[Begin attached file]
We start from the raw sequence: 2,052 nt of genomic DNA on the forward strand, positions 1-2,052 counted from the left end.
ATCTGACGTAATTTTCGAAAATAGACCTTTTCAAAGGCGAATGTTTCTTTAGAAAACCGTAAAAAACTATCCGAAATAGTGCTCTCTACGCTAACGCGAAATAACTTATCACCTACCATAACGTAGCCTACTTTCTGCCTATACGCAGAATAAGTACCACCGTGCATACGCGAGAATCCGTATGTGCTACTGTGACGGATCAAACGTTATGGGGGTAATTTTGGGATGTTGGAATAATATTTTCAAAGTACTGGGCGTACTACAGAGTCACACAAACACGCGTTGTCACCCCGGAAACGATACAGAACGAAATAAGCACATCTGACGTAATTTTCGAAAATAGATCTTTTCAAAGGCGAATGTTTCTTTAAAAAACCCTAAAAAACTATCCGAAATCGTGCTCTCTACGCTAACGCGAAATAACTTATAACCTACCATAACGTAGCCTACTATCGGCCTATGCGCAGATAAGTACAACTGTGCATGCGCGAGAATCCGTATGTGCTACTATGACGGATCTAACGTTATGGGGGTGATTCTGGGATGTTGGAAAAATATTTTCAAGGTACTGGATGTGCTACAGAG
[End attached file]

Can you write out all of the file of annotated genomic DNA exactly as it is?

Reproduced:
We start from the raw sequence: 2,052 nt of genomic DNA on the forward strand, positions 1-2,052 counted from the left end.
ATCTGACGTAATTTTCGAAAATAGACCTTTTCAAAGGCGAATGTTTCTTTAGAAAACCGTAAAAAACTATCCGAAATAGTGCTCTCTACGCTAACGCGAAATAACTTATCACCTACCATAACGTAGCCTACTTTCTGCCTATACGCAGAATAAGTACCACCGTGCATACGCGAGAATCCGTATGTGCTACTGTGACGGATCAAACGTTATGGGGGTAATTTTGGGATGTTGGAATAATATTTTCAAAGTACTGGGCGTACTACAGAGTCACACAAACACGCGTTGTCACCCCGGAAACGATACAGAACGAAATAAGCACATCTGACGTAATTTTCGAAAATAGATCTTTTCAAAGGCGAATGTTTCTTTAAAAAACCCTAAAAAACTATCCGAAATCGTGCTCTCTACGCTAACGCGAAATAACTTATAACCTACCATAACGTAGCCTACTATCGGCCTATGCGCAGATAAGTACAACTGTGCATGCGCGAGAATCCGTATGTGCTACTATGACGGATCTAACGTTATGGGGGTGATTCTGGGATGTTGGAAAAATATTTTCAAGGTACTGGATGTGCTACAGAG